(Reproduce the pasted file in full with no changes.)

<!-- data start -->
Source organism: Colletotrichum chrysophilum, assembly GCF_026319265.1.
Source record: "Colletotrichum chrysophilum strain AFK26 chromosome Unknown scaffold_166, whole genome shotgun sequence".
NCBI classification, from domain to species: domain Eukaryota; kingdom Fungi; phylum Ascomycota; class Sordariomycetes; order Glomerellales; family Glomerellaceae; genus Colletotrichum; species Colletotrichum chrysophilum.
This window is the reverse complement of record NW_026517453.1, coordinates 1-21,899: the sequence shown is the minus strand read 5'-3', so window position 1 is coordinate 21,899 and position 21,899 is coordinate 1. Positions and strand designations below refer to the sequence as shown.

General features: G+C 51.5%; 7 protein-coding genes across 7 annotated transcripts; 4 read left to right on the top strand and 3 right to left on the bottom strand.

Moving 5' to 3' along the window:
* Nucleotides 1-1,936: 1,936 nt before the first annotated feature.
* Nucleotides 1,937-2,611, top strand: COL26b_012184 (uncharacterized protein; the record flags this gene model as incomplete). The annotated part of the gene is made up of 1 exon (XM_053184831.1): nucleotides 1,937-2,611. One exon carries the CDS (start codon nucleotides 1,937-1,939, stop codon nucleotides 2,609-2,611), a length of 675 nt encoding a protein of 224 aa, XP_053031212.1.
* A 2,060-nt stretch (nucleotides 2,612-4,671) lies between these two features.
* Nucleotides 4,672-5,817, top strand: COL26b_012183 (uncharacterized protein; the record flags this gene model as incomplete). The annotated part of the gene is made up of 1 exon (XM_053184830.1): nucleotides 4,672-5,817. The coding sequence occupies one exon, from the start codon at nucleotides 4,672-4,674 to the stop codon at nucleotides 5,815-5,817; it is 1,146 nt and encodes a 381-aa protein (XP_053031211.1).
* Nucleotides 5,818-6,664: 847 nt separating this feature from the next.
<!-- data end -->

Source organism: Colletotrichum chrysophilum, assembly GCF_026319265.1.
Source record: "Colletotrichum chrysophilum strain AFK26 chromosome Unknown scaffold_166, whole genome shotgun sequence".
NCBI classification, from domain to species: domain Eukaryota; kingdom Fungi; phylum Ascomycota; class Sordariomycetes; order Glomerellales; family Glomerellaceae; genus Colletotrichum; species Colletotrichum chrysophilum.
This window is the reverse complement of record NW_026517453.1, coordinates 1-21,899: the sequence shown is the minus strand read 5'-3', so window position 1 is coordinate 21,899 and position 21,899 is coordinate 1. Positions and strand designations below refer to the sequence as shown.

General features: G+C 51.5%; 7 protein-coding genes across 7 annotated transcripts; 4 read left to right on the top strand and 3 right to left on the bottom strand.

Moving 5' to 3' along the window:
* Nucleotides 1-1,936: 1,936 nt before the first annotated feature.
* Nucleotides 1,937-2,611, top strand: COL26b_012184 (uncharacterized protein; the record flags this gene model as incomplete). The annotated part of the gene is made up of 1 exon (XM_053184831.1): nucleotides 1,937-2,611. One exon carries the CDS (start codon nucleotides 1,937-1,939, stop codon nucleotides 2,609-2,611), a length of 675 nt encoding a protein of 224 aa, XP_053031212.1.
* A 2,060-nt stretch (nucleotides 2,612-4,671) lies between these two features.
* Nucleotides 4,672-5,817, top strand: COL26b_012183 (uncharacterized protein; the record flags this gene model as incomplete). The annotated part of the gene is made up of 1 exon (XM_053184830.1): nucleotides 4,672-5,817. The coding sequence occupies one exon, from the start codon at nucleotides 4,672-4,674 to the stop codon at nucleotides 5,815-5,817; it is 1,146 nt and encodes a 381-aa protein (XP_053031211.1).
* Nucleotides 5,818-6,664: 847 nt separating this feature from the next.